The new policy would not take effect until those already on the court are off, but the current tenure of the court suggests what a radical change that would be. Four of the court's justices -- John Paul Stevens, Antonin Scalia, Anthony M. Kennedy and David H. Souter -- have already surpassed the 18-year mark, and Clarence Thomas gets there later this year. Ruth Bader Ginsburg and Stephen G. Breyer are not far behind.

University of Chicago professor Eric Posner said the Constitution's call for lifetime appointments is one element of American democracy that is never copied by other countries, perhaps because "it is very undemocratic."

"People who wield an enormous amount of power should not have lifetime appointments," Posner said.

Relatedly, the group calls for the justice who serves as chief to be limited to seven years in the job, because it has "extended into numerous other political, administrative and non-judicial roles calling for a measure of special accountability."

The third proposal deals with the removal of justices in failing health "who are increasingly prone to remain in office and retain their political power even if no longer able to perform their office."

It did not name names. But it said the chief justice should have the duty of advising such a justice to resign and promptly report that fact to the Judicial Conference of the United States (if the chief is the one in question, it falls to other justices to report him).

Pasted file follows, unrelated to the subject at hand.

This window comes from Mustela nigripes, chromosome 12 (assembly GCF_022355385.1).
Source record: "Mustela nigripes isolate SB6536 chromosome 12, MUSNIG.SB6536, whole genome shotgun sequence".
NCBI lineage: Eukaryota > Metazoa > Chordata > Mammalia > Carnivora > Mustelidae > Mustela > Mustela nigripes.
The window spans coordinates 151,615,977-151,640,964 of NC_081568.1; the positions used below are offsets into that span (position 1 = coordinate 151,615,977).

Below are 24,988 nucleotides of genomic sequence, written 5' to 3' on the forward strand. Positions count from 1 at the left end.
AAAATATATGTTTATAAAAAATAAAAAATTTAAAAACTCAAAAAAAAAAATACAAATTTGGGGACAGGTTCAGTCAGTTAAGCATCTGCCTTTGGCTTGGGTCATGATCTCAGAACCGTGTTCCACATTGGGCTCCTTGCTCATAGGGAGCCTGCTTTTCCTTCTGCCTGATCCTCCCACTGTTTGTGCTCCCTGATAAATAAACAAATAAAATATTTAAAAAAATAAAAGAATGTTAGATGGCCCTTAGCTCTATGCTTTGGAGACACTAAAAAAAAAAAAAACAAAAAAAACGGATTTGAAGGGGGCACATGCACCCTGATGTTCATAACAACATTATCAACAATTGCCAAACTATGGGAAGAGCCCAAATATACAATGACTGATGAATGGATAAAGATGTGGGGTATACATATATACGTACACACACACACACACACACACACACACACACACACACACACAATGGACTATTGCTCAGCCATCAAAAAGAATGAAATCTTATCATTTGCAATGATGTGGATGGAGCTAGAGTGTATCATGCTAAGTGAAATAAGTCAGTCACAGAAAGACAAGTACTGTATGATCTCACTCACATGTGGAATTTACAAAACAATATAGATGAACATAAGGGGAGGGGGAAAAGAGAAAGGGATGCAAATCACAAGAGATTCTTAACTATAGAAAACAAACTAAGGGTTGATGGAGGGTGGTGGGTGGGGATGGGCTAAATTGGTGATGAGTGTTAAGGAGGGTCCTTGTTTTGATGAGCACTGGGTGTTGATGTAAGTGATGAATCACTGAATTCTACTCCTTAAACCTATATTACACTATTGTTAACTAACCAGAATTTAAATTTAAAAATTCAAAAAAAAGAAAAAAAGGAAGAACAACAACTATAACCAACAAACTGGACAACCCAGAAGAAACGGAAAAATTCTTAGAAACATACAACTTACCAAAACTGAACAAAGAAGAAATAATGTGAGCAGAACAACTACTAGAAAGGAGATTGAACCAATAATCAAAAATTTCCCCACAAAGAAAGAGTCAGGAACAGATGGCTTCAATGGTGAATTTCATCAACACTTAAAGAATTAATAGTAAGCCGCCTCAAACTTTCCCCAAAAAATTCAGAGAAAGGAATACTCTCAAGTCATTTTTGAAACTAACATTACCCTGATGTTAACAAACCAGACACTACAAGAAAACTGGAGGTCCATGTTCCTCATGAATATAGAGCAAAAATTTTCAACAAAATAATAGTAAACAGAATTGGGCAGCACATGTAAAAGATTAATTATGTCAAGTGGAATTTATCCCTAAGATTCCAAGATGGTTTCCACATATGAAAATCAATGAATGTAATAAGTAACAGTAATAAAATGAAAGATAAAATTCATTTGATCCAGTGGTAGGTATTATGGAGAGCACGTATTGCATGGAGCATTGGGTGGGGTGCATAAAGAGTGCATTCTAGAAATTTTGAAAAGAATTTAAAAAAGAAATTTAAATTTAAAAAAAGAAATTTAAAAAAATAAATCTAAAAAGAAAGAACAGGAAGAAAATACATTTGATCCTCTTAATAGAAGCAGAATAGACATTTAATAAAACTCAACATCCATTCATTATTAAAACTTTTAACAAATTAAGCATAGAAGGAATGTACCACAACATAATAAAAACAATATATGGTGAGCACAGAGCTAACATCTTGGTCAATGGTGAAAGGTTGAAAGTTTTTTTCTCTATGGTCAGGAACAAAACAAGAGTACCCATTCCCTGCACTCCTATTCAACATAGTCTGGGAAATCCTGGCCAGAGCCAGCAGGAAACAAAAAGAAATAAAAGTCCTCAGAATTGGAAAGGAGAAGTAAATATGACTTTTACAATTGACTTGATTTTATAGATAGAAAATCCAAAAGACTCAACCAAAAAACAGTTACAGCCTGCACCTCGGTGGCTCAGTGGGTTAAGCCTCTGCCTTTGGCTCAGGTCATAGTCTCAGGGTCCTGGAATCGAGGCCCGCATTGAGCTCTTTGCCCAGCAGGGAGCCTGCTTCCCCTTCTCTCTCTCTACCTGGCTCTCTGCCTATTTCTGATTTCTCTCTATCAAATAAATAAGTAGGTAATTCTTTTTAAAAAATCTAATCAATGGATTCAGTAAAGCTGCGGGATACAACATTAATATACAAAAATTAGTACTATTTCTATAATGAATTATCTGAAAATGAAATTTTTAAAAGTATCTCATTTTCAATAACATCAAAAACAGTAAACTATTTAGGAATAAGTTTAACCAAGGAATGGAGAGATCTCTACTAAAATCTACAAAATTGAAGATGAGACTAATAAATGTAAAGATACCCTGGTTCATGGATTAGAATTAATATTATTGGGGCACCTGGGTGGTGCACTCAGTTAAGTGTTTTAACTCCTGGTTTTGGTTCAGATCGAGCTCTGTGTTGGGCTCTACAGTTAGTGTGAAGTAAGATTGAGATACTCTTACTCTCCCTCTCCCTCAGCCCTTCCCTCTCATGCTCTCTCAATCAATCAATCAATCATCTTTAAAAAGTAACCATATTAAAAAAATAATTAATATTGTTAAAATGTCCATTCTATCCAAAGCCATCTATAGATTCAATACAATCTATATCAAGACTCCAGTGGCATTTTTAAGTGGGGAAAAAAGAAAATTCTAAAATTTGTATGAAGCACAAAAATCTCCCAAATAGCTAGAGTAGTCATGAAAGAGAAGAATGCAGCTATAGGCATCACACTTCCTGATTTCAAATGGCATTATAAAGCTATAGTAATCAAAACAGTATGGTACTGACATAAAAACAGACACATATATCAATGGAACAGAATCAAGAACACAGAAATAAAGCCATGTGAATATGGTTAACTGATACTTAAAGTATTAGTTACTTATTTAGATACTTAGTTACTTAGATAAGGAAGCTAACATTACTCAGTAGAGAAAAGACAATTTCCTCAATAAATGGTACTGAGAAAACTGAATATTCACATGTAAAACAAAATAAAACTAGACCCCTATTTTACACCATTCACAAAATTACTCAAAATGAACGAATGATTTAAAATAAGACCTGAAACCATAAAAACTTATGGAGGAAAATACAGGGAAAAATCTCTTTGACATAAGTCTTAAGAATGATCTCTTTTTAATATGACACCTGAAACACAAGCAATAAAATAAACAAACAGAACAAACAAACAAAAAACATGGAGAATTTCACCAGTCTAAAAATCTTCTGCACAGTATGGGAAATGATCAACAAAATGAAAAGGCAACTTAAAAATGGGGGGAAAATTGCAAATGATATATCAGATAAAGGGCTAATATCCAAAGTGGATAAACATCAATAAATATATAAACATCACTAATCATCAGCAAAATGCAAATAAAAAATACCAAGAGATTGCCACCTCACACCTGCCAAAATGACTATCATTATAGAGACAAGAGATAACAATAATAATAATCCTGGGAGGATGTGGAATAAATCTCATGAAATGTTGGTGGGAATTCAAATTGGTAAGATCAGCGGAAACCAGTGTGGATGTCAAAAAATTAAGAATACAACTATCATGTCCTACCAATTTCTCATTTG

And the proposal would deprive the justices of one of their greatest powers: deciding which cases they hear. Justices now comb through the thousands of petitions for certiorari they receive each year, and in recent years have declared a declining portion of them worthy of their time.

The court issued 67 merit opinions last term, the lowest number since the 1950s. The number of cases the court will decide this term is a bit higher.

"It is increasingly difficult to justify absolute independence for justices whose chief work is expressing and imposing on the public laws on topics of their choice," the proposal said.

It envisions a "Certiorari Division" made up of senior justices and appellate judges who would review the petitions and send 80 to 100 each year for the Supreme Court to decide, whether it wanted to or not.

The illness that Justice Ginsburg has been suffering indicates that a new appointment may be coming up. The proposed new justice would replace one of the greatest progressives on the court, and not improve prospects for a new rational face on the court as a whole. That decisions have shown decidedly right wing prejudices bodes ill for the present, taking the Supremes back into a mindset that its American constituency has rejected.

We are poorly served by the minority, regressive, views now shown by the Supreme Court in its rulings. The proposed future changes might head off such an emergency recurring. Unfortunately, that will not improve the prospects of continued injustice in the coming decade, at least. The effects of a really horrible presidency threaten to remain with us for some time to come.

A recall petition may become a consideration if present injustices continue.